Community Based Participatory Research; Maternal Stress


Public Health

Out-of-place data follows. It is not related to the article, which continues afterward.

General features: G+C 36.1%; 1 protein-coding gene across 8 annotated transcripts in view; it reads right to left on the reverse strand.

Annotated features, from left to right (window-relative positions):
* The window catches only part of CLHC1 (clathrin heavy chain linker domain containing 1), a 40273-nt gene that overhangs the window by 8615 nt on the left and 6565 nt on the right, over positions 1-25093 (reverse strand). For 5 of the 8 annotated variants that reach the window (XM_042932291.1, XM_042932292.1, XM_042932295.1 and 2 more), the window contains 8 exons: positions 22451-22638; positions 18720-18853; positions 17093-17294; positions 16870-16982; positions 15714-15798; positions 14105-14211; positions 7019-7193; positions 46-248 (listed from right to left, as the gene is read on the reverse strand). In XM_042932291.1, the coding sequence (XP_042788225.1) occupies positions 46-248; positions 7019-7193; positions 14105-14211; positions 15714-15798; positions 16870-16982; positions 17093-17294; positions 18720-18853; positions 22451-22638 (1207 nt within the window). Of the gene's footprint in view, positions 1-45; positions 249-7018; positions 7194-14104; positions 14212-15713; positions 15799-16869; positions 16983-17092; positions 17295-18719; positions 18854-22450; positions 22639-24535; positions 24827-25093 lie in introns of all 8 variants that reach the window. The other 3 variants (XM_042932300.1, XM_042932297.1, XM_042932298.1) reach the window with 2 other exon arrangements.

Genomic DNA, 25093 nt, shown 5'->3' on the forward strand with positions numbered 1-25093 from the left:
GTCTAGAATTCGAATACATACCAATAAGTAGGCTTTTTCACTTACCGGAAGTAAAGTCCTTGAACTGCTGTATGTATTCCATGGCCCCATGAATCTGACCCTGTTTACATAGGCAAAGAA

Background: The Community Child Health Network (CCHN) is a research collaborative network of five communities in the U.S. formed to study maternal and child health disparities, via a community-based participatory research study design. CCHN studies how community, family, and individual level influences interact with biological processes to affect maternal stress, resilience, and allostatic load; ultimately, the study evaluates whether such factors result in health disparities in pregnancy outcomes and infant and early childhood mortality and morbidity. The purpose of this paper is to assess the community-based participatory research (CBPR) process that governs the CCHN and offer lessons from our experiences. Methods: This study employs a qualitative approach to evaluate the CBPR process among CCHN community and academic partners. Qualitative interviews (n=17) were completed by both community and academic CCHN partners. Results: Content analysis of qualitative data revealed six major themes (1) lack of necessary resources; (2) collaborative learning; (3) perceived benefits; (4) communication and education; (5) trust and expectations; and (6) sustainability. Discussion: The benefits and challenges of implementing productive, community-academic partnerships were present both at the local site-level and the network-level. Ultimately, the inclusion of community-based participatory research principles and methods enhanced the study development, implementation, analysis, and dissemination of findings. Conclusion: Lessons learned from a multi-site CBPR project, including strategies for managing learning and communication across different geographic sites, may be useful to other CBPR and multi-site community-based research endeavors.

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